Carbonated and soft drinks *16.776.0417.486.6316.145.360.71115.465.3215.656.1314.774.970.544
Confectionary non chocolate18.204.3818.173.8317.303.180.55815.904.0615.784.2715.522.900.632
Desserts puddings **17.582.7317.483.4117.972.980.79314.902.8315.483.7414.713.800.240
Fruit vegetables juices16.345.6917.015.9816.445.700.93214.785.0215.025.8413.785.910.272
Other sources15.366.8816.267.8114.726.640.68414.026.1614.347.0812.626.480.168
Sugar, honey, and jam16.784.4116.934.4915.383.770.23515.643.8015.554.5514.763.120.180
Total free sugars intake102.8563.72104.3364.2590.9664.560.60695.3457.3994.9162.3678.9458.430.158
1 M: Mean, 2 SD: Standard deviation. p-value < 0.05. * includes isotonic drinks, nonalcoholic wine, and beer; ** includes ice cream.
Table 3. Mixed model analysis for total free sugars intake and their association with BMI and FMI in both genders.
Table 3. Mixed model analysis for total free sugars intake and their association with BMI and FMI in both genders.
Basic Model 1 1BMI
β-Coefficient95% CIp-Valueβ-Coefficient95% CIp-Value
Total free sugars (g)−0.004−0.0090.0010.122−0.003−0.0090.0020.273
Total energy intake (kcal/day)0.0000.0000.0010.4140.000−0.0010.0000.676
Adjusted model
Total free sugars (g) *−0.004−0.0090.0010.132−0.004−0.0100.0020.169
Total energy intake (kcal/day) **0.0000.0000.0010.2440.000−0.0010.0000.402
Basic Model 1 1FMI
β-Coefficient95% CIp-Valueβ-Coefficient95% CIp-Value
Total free sugars (g)−0.006−0.0130.0010.087−0.009−0.016−0.0020.012
Total energy intake (kcal/day)0.000−0.0010.0000.282−0.001−0.0010.0000.208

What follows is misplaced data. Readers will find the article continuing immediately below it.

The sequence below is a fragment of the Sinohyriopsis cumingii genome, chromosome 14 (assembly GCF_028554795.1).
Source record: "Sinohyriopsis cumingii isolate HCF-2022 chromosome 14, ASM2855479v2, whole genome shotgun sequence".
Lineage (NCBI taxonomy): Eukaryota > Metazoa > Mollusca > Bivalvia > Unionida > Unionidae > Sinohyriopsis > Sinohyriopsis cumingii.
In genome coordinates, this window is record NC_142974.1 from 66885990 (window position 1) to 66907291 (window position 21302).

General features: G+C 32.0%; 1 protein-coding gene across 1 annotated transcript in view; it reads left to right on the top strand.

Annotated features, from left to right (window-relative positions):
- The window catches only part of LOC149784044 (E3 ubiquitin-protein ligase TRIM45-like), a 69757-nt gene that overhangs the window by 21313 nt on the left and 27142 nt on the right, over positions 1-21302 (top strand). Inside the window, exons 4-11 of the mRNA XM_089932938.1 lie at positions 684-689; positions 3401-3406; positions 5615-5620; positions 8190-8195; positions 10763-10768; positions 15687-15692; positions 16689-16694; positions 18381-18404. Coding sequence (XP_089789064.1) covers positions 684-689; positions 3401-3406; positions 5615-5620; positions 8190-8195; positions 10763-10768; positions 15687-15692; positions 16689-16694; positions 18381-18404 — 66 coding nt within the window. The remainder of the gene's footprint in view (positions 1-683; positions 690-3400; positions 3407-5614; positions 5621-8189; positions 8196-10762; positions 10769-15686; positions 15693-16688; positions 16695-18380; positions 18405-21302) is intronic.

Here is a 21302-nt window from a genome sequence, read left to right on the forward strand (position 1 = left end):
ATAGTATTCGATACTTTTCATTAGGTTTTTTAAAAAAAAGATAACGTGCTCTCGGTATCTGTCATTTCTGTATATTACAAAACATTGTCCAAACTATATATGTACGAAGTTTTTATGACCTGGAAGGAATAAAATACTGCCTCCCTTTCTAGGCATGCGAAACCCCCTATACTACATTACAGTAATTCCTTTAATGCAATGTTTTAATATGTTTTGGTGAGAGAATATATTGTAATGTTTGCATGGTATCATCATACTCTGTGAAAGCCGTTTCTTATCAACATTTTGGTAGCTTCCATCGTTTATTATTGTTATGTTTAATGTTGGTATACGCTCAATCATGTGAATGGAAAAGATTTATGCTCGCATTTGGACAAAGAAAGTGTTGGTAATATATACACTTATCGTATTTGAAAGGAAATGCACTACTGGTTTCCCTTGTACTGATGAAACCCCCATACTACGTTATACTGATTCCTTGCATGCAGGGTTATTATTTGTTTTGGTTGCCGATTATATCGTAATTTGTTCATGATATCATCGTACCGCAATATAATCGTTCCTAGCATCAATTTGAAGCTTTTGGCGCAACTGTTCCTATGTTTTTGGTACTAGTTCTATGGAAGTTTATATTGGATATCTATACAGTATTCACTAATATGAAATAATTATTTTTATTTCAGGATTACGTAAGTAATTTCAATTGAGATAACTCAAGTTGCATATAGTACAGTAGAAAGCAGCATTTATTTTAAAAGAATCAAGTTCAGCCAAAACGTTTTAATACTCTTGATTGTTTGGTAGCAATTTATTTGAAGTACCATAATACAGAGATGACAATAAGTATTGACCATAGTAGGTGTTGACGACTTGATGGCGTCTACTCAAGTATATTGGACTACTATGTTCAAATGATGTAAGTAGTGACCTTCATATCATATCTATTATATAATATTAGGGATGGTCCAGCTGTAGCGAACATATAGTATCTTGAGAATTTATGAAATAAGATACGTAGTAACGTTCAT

Adjusted model
Total free sugars (g) *−0.006−0.0140.0010.115−0.010−0.017−0.0030.005
Total energy intake (kcal/day) **0.000−0.0010.0000.568−0.001−0.0010.0000.069
BMI: Body mass index, FMI: Fat mass index, CI: Confidence interval. 1 Basic model was only adjusted for age and country. * Adjusted for age, country, mother education, moderate-to-vigorous physical activity (MVPA), total energy intake, and free sugars residual. ** Adjusted for age, country, mother education, moderate-to-vigorous physical activity (MVPA), and free sugars residual. Boldface values indicate significance, p-value < 0.05.
Table 4. Multiple linear regression models for free sugars intake from various food groups and their association with body composition indices between gender.
Table 4. Multiple linear regression models for free sugars intake from various food groups and their association with body composition indices between gender.
Food GroupsBMI
Model 1 1Model 1
β95% CIp-Valueβ95% CIp-Value
Cake, pies, biscuits−0.032−0.0920.0280.2900.006−0.0620.0730.873
Breakfast cereals−0.006−0.0790.0660.8660.033−0.0590.1250.484
Carbonated and soft drinks *−0.012−0.0620.0380.633−0.022−0.0890.0440.513
Confectionary non chocolate−0.028−0.1000.0440.445−0.015−0.0970.0680.729
Desserts puddings *0.015−0.0930.1240.7780.017−0.0840.1190.737
Fruit vegetables juices0.001−0.0540.0550.980−0.049−0.1190.0200.165
Other sources−0.014−0.0580.0290.512−0.029−0.0840.0270.314
Sugar, honey, and jam−0.059−0.1290.0110.1000.015−0.0790.1090.756
Food GroupsFMI
Model 1Model 1
β95% CIp-Valueβ95% CIp-Value
Cake, pies, biscuits−0.059−0.1450.0280.185−0.068−0.1500.0140.102
Breakfast cereals−0.032−0.1370.0730.551−0.046−0.1570.0660.420
Carbonated and soft drinks *−0.025−0.0970.0470.491−0.078−0.1580.0020.055
Confectionary non chocolate−0.040−0.1450.0650.452−0.077−0.1760.0230.132